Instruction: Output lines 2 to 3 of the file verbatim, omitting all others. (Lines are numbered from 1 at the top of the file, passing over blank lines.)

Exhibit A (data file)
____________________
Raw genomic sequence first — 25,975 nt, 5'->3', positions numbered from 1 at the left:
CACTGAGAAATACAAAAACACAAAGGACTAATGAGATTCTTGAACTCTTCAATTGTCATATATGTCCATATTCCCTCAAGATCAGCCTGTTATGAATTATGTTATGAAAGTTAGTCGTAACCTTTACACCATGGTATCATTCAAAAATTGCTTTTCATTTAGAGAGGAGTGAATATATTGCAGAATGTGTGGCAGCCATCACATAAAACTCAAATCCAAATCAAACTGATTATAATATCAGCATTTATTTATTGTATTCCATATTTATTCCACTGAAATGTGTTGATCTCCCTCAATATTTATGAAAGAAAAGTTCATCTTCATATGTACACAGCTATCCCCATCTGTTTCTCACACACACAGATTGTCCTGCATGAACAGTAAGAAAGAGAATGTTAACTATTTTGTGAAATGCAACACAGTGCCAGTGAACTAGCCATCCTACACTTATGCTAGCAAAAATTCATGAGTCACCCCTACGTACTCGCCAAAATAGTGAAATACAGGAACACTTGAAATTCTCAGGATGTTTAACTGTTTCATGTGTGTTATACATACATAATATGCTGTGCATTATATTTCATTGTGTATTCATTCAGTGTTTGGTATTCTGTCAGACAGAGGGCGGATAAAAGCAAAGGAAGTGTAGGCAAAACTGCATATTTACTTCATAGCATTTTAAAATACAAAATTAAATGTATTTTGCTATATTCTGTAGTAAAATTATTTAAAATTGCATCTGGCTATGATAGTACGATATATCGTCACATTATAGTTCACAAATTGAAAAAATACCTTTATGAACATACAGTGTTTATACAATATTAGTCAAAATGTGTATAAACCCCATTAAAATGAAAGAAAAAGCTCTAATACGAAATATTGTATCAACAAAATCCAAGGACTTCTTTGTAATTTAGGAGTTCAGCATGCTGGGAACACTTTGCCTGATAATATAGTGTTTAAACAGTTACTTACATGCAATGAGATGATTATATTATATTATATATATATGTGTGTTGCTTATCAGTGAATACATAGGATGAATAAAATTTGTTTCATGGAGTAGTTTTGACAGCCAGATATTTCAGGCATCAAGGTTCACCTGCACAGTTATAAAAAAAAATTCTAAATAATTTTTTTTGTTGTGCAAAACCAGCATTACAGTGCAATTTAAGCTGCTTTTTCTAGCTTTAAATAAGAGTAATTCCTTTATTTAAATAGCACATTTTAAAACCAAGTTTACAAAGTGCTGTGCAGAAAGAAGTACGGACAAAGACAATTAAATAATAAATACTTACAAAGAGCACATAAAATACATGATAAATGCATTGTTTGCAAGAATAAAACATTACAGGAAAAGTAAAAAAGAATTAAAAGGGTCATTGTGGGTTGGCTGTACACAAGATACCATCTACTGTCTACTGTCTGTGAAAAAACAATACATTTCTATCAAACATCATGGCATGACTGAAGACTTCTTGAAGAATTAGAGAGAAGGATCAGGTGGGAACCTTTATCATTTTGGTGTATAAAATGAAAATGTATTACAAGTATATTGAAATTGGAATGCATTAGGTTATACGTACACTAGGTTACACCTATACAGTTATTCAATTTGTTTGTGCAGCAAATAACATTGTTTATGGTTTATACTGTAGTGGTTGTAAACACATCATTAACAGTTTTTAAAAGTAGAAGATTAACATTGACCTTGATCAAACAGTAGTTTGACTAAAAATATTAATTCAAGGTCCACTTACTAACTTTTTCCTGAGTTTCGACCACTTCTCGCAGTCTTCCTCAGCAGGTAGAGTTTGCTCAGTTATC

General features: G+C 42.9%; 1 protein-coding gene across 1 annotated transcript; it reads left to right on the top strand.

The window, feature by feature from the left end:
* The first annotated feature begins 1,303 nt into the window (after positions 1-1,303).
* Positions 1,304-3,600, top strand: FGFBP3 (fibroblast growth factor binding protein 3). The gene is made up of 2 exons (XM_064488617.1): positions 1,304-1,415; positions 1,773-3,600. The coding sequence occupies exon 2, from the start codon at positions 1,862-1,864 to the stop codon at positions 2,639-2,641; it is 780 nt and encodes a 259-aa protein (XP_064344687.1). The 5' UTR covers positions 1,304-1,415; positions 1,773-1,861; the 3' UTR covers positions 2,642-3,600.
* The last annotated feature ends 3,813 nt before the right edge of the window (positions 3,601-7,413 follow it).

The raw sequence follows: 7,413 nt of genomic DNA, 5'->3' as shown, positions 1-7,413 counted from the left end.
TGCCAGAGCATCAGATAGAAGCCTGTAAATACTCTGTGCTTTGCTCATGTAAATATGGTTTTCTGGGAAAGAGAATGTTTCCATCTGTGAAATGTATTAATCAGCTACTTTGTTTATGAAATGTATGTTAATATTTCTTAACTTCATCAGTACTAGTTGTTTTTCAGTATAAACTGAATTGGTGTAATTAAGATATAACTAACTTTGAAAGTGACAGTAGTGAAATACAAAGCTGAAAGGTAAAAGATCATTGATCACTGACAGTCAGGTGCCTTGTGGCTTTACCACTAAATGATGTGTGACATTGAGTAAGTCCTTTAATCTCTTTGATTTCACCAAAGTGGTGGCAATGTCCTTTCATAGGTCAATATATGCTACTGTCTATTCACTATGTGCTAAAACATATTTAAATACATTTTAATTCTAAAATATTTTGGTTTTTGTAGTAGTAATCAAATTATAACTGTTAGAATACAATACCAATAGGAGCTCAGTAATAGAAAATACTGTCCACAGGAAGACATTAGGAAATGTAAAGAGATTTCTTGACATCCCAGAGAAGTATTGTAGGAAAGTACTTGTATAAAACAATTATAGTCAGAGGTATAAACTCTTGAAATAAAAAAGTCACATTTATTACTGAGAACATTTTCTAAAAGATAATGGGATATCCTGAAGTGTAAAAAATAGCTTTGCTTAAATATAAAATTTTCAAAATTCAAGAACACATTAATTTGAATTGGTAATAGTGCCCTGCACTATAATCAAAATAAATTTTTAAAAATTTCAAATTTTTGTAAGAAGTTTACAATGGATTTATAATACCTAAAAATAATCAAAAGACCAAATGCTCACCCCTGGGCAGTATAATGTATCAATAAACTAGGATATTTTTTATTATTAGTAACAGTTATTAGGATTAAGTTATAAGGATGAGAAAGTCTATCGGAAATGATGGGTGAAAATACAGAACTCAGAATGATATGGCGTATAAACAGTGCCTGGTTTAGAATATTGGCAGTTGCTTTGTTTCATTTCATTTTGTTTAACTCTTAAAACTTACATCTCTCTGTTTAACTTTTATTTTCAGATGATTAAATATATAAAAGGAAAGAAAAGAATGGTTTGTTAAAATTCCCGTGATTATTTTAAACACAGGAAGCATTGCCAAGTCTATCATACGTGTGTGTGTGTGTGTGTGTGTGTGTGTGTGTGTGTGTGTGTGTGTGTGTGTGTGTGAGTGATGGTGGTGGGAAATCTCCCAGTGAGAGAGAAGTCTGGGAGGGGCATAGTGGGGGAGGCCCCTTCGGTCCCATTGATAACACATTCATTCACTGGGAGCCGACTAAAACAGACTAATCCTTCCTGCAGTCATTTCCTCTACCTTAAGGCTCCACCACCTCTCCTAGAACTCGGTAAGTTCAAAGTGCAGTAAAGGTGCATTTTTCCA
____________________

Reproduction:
CACTGAGAAATACAAAAACACAAAGGACTAATGAGATTCTTGAACTCTTCAATTGTCATATATGTCCATATTCCCTCAAGATCAGCCTGTTATGAATTATGTTATGAAAGTTAGTCGTAACCTTTACACCATGGTATCATTCAAAAATTGCTTTTCATTTAGAGAGGAGTGAATATATTGCAGAATGTGTGGCAGCCATCACATAAAACTCAAATCCAAATCAAACTGATTATAATATCAGCATTTATTTATTGTATTCCATATTTATTCCACTGAAATGTGTTGATCTCCCTCAATATTTATGAAAGAAAAGTTCATCTTCATATGTACACAGCTATCCCCATCTGTTTCTCACACACACAGATTGTCCTGCATGAACAGTAAGAAAGAGAATGTTAACTATTTTGTGAAATGCAACACAGTGCCAGTGAACTAGCCATCCTACACTTATGCTAGCAAAAATTCATGAGTCACCCCTACGTACTCGCCAAAATAGTGAAATACAGGAACACTTGAAATTCTCAGGATGTTTAACTGTTTCATGTGTGTTATACATACATAATATGCTGTGCATTATATTTCATTGTGTATTCATTCAGTGTTTGGTATTCTGTCAGACAGAGGGCGGATAAAAGCAAAGGAAGTGTAGGCAAAACTGCATATTTACTTCATAGCATTTTAAAATACAAAATTAAATGTATTTTGCTATATTCTGTAGTAAAATTATTTAAAATTGCATCTGGCTATGATAGTACGATATATCGTCACATTATAGTTCACAAATTGAAAAAATACCTTTATGAACATACAGTGTTTATACAATATTAGTCAAAATGTGTATAAACCCCATTAAAATGAAAGAAAAAGCTCTAATACGAAATATTGTATCAACAAAATCCAAGGACTTCTTTGTAATTTAGGAGTTCAGCATGCTGGGAACACTTTGCCTGATAATATAGTGTTTAAACAGTTACTTACATGCAATGAGATGATTATATTATATTATATATATATGTGTGTTGCTTATCAGTGAATACATAGGATGAATAAAATTTGTTTCATGGAGTAGTTTTGACAGCCAGATATTTCAGGCATCAAGGTTCACCTGCACAGTTATAAAAAAAAATTCTAAATAATTTTTTTTGTTGTGCAAAACCAGCATTACAGTGCAATTTAAGCTGCTTTTTCTAGCTTTAAATAAGAGTAATTCCTTTATTTAAATAGCACATTTTAAAACCAAGTTTACAAAGTGCTGTGCAGAAAGAAGTACGGACAAAGACAATTAAATAATAAATACTTACAAAGAGCACATAAAATACATGATAAATGCATTGTTTGCAAGAATAAAACATTACAGGAAAAGTAAAAAAGAATTAAAAGGGTCATTGTGGGTTGGCTGTACACAAGATACCATCTACTGTCTACTGTCTGTGAAAAAACAATACATTTCTATCAAACATCATGGCATGACTGAAGACTTCTTGAAGAATTAGAGAGAAGGATCAGGTGGGAACCTTTATCATTTTGGTGTATAAAATGAAAATGTATTACAAGTATATTGAAATTGGAATGCATTAGGTTATACGTACACTAGGTTACACCTATACAGTTATTCAATTTGTTTGTGCAGCAAATAACATTGTTTATGGTTTATACTGTAGTGGTTGTAAACACATCATTAACAGTTTTTAAAAGTAGAAGATTAACATTGACCTTGATCAAACAGTAGTTTGACTAAAAATATTAATTCAAGGTCCACTTACTAACTTTTTCCTGAGTTTCGACCACTTCTCGCAGTCTTCCTCAGCAGGTAGAGTTTGCTCAGTTATC

General features: G+C 42.9%; 1 protein-coding gene across 1 annotated transcript; it reads left to right on the top strand.